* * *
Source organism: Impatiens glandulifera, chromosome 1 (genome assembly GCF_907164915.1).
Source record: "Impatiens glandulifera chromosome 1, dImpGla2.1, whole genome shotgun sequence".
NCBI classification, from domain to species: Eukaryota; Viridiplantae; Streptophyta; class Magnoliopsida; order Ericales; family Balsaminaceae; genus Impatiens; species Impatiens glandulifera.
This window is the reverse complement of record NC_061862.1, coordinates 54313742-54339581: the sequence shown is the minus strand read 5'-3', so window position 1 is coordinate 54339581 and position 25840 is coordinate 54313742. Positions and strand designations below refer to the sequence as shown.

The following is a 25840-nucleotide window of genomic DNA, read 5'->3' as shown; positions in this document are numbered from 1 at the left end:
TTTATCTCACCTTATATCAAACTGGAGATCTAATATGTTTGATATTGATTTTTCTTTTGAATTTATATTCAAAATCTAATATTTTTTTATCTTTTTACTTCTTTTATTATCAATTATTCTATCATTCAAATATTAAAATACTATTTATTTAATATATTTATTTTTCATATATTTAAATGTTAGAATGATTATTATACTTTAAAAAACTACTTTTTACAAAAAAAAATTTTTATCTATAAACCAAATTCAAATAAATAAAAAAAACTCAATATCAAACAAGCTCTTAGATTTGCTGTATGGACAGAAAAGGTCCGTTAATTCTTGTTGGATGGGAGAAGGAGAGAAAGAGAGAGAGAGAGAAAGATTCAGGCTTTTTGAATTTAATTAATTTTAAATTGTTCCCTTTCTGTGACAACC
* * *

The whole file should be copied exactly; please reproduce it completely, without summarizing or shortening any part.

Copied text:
Source organism: Impatiens glandulifera, chromosome 1 (genome assembly GCF_907164915.1).
Source record: "Impatiens glandulifera chromosome 1, dImpGla2.1, whole genome shotgun sequence".
NCBI classification, from domain to species: Eukaryota; Viridiplantae; Streptophyta; class Magnoliopsida; order Ericales; family Balsaminaceae; genus Impatiens; species Impatiens glandulifera.
This window is the reverse complement of record NC_061862.1, coordinates 54313742-54339581: the sequence shown is the minus strand read 5'-3', so window position 1 is coordinate 54339581 and position 25840 is coordinate 54313742. Positions and strand designations below refer to the sequence as shown.

The following is a 25840-nucleotide window of genomic DNA, read 5'->3' as shown; positions in this document are numbered from 1 at the left end:
TTTATCTCACCTTATATCAAACTGGAGATCTAATATGTTTGATATTGATTTTTCTTTTGAATTTATATTCAAAATCTAATATTTTTTTATCTTTTTACTTCTTTTATTATCAATTATTCTATCATTCAAATATTAAAATACTATTTATTTAATATATTTATTTTTCATATATTTAAATGTTAGAATGATTATTATACTTTAAAAAACTACTTTTTACAAAAAAAAATTTTTATCTATAAACCAAATTCAAATAAATAAAAAAAACTCAATATCAAACAAGCTCTTAGATTTGCTGTATGGACAGAAAAGGTCCGTTAATTCTTGTTGGATGGGAGAAGGAGAGAAAGAGAGAGAGAGAGAAAGATTCAGGCTTTTTGAATTTAATTAATTTTAAATTGTTCCCTTTCTGTGACAACC